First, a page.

When it comes to HRA and Community law issues, the proportionality test imposes a more substantively intrusive ground (than that of unreasonableness) of judicial review on the government action by requiring the court to undertake a structured, multi stage examination of the content of the decision under challenge. Proportionality test requires the court to look much more closely at the political merits of the decision than it does under unreasonableness doctrine. But we have to keep in mind that proportionality principle is not so rigid a test as it seems to be. At least the jurisprudence of ECJ and ECtHR (where the principle originally comes from) shows that the test can be applied widely. It has been explained that ‘Under proportionality different margins of appreciation apply in different circumstances. Varying levels of intensity of review will be appreciated in different categories of case law and this will in turn, correspond to the different formulation of the test.’  In essence it is not, therefore, simply a question of seeking a right balance but of adapting the test to suit the needs of the situation in hand. As P Craig observed,
“It is readily apparent that if ECJ wishes to adopt a less intensive standard of review in a particular area then this will carry across to proportionality as well as to other grounds of illegality. A decision will only be overturned if it is ‘manifestly inappropriate’ to the objective being pursued. When proportionality is given that meaning, then there will be little difference between it and Wednesbury unreasonableness.”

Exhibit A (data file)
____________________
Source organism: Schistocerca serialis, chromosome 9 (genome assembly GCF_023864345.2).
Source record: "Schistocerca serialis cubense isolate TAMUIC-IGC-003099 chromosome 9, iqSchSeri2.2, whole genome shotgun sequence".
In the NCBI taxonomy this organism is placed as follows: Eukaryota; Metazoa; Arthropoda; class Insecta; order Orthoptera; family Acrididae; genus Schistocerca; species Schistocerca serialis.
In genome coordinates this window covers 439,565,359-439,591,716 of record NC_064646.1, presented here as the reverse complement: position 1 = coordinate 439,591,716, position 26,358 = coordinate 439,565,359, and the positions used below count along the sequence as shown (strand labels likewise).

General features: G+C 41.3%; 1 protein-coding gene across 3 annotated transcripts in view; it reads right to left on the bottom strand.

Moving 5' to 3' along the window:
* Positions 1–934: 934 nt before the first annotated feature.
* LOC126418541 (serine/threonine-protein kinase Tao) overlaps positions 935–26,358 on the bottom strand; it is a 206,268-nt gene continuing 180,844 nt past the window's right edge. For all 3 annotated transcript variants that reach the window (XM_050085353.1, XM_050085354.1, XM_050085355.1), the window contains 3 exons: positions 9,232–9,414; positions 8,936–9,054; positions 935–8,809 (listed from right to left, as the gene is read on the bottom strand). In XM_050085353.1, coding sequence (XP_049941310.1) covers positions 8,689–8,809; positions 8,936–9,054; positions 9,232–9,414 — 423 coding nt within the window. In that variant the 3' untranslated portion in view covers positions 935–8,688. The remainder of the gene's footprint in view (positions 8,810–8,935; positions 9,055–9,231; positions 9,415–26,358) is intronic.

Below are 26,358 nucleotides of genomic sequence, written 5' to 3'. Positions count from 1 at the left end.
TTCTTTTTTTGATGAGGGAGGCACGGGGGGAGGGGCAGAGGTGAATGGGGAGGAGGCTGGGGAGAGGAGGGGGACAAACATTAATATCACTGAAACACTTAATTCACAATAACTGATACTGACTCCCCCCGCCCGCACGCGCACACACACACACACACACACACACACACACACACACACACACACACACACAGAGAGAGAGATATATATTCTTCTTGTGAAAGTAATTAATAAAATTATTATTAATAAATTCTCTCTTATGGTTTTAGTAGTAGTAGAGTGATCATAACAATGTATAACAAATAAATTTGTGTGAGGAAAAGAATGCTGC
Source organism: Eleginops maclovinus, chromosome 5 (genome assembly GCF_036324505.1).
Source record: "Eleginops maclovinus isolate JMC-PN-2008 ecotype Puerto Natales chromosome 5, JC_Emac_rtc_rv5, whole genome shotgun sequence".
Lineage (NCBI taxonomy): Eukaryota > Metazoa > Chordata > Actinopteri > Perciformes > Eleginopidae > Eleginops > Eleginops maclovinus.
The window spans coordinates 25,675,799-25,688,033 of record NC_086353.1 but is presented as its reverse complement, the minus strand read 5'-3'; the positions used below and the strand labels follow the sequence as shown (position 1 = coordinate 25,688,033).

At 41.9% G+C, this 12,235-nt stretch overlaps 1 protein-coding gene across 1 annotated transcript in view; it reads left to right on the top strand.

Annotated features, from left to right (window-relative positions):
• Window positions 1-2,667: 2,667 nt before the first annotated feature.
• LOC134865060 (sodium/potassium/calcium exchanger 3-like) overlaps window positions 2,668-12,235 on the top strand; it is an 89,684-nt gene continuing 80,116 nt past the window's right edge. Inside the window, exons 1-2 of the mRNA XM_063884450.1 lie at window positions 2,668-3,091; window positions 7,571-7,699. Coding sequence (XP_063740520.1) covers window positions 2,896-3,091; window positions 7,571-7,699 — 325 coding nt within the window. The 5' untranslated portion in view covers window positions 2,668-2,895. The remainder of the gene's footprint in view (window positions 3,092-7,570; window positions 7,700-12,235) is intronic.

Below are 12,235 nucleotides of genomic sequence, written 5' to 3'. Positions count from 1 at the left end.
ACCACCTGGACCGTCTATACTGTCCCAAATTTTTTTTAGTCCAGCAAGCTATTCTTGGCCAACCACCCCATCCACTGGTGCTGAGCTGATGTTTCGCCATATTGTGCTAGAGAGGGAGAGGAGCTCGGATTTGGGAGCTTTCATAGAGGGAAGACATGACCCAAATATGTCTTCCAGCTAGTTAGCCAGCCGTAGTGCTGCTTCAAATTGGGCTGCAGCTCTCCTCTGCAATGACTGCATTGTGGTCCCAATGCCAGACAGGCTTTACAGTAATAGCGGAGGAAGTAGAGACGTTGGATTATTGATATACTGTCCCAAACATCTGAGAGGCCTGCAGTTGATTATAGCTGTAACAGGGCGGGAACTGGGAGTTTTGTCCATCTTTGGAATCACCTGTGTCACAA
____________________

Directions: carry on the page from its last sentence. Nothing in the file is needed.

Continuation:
If we adopt Lord Cooke’s formulation of unreasonableness, (which he advocated for in ITF  and Daly  ) then the traditional principle comes much closer to proportionality principle. According to his Lordship, a decision would be overturned if it was one which a reasonable authority could or should not have made. The boundaries between courts and administration could be secured by a test which was less exaggerated than the traditional Wednesbury formulation. According to Craig, “it is difficult to see that factors which would be taken into account in this regard would be very different from proportionality test. The courts would, in some manner, shape or form want to know how necessary the measure was, and how suitable it was, for attaining the desired end. These are first two parts of the proportionality calculus. It is also possible that under Lord Cooke’s formulation a court might well, expressly or impliedly, look to see whether the challenged measure imposed excessive burdens on the applicant, the third part of proportionality formula. Again if we look at the earlier discussion of Wednesbury principle in cases concerned with rights, the level of unreasonableness which the applicant must prove is less extreme than in the traditional formula and the court requires more compelling justification before it is willing to accept that an invasion of rights was warranted.”  So at the end it depend which of the meanings of unreasonableness and proportionality ascribed by the court in a particular case. If we stick to original formulations, proportionality, no doubt, poses a higher standard of scrutiny especially when the cases involving HRA and EC issues.